The National Defense Authorization Act (NDAA) conference report includes provisions from the Artificial Intelligence for the Armed Forces Act, which looks to bolster the military’s artificial intelligence (AI) capabilities.
“The complexity of 21st-century warfare requires that our armed forces be both technically skilled and proficient with their weapons,” U.S. Sen. Rob Portman (R-OH), co-chair of the Senate Artificial Intelligence Caucus, said. “I am glad to see that the FY 2021 NDAA conference report takes important steps towards that goal by implementing parts of my bipartisan Artificial Intelligence for the Armed Forces Act, which includes a number of key recommendations by the National Security Commission on Artificial Intelligence. These policy changes will help our military attract top AI talent and improve our military’s effectiveness with respect to AI decision-making.”
Portman had introduced the Artificial Intelligence for the Armed Forces Act, from which the NDAA provisions originate.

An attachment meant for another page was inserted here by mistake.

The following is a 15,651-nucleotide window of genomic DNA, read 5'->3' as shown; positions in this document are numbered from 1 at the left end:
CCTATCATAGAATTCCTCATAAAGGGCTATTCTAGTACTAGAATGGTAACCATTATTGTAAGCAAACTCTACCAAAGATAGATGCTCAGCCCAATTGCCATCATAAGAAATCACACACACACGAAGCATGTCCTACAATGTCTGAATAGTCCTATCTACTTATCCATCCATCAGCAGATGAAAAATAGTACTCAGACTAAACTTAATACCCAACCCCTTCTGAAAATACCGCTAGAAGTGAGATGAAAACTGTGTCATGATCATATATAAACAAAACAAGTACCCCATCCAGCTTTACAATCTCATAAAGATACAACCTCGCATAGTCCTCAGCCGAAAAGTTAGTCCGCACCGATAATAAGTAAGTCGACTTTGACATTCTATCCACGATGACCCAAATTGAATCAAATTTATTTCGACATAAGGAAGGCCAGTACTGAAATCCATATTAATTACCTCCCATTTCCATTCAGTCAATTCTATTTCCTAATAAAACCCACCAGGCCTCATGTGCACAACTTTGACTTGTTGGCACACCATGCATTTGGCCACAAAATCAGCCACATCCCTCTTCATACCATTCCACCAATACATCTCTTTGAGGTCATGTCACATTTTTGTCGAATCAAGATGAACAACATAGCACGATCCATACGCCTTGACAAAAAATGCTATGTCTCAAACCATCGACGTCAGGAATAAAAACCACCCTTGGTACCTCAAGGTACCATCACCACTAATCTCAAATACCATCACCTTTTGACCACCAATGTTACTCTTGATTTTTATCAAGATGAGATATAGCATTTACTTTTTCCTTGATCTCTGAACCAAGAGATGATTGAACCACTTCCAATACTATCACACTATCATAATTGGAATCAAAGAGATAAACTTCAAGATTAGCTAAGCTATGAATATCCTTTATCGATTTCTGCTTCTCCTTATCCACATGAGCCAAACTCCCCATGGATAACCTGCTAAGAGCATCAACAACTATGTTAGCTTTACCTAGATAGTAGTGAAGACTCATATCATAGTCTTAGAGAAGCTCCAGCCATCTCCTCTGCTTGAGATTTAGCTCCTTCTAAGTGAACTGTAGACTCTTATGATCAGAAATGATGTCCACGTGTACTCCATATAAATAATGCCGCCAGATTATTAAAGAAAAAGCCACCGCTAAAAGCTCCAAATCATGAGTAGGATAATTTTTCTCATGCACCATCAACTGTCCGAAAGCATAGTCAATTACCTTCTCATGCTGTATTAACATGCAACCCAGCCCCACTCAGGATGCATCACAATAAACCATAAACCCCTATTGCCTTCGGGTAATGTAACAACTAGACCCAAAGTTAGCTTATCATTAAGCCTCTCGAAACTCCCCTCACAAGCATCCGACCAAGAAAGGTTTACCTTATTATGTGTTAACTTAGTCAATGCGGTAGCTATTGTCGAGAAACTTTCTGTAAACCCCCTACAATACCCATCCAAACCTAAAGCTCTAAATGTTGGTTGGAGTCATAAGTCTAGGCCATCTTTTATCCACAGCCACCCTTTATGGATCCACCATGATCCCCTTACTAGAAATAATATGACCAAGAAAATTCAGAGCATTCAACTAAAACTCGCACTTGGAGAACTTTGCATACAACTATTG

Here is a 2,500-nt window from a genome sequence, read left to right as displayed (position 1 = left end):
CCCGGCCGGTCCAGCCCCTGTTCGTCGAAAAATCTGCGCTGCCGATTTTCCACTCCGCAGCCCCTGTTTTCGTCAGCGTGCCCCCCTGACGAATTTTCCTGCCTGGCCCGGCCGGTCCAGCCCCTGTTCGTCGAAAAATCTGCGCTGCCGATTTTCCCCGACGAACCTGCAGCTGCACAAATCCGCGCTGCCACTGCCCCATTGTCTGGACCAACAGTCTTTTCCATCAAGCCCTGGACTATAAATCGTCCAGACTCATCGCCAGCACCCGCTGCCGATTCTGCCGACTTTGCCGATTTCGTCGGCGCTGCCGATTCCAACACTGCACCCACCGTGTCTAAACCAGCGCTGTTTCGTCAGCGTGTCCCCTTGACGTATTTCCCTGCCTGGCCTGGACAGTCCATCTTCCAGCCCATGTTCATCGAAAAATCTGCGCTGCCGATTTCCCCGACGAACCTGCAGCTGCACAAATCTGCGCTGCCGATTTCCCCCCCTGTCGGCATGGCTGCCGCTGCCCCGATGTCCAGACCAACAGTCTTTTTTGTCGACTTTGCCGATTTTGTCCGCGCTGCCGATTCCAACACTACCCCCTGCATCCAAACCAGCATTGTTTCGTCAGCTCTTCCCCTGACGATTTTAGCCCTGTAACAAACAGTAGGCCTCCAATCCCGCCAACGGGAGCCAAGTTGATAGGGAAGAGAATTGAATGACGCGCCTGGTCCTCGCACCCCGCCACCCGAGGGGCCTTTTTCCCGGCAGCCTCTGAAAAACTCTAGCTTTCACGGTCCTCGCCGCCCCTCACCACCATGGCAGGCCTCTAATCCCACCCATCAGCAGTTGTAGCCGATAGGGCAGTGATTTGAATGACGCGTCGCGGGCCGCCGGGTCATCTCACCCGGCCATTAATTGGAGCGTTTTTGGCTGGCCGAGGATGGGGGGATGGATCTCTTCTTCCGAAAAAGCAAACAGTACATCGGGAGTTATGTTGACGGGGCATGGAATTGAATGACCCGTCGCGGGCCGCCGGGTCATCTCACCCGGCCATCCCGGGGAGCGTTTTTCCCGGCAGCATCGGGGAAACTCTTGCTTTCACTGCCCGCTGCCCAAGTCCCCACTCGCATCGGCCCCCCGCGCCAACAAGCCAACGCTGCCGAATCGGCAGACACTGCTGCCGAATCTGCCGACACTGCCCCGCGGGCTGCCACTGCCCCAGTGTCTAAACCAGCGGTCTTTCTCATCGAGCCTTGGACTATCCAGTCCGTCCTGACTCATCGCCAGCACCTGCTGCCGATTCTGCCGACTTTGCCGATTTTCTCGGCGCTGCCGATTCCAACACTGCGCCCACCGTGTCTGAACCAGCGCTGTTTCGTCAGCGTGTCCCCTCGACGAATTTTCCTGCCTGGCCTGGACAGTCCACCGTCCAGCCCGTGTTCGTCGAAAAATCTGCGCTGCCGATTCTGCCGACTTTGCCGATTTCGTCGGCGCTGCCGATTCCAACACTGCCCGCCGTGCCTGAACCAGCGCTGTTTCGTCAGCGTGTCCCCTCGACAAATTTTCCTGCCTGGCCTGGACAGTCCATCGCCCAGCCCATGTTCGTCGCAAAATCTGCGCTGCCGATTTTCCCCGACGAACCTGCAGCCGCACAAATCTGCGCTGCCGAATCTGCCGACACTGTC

The provisions require the Joint Artificial Intelligence Center director to report to the Secretary of Defense and ensure that the appointee is a three-star equivalent. Also, it modifies the Armed Services Vocational Aptitude test to add a computational assessment to identify applicants with skills in AI. Further, it provides directions on direct hiring authorities to help bring AI experts into the Department of Defense.
Portman is the co-founder and co-chair of the Senate Artificial Intelligence Caucus and Sen. Martin Heinrich (D-NM).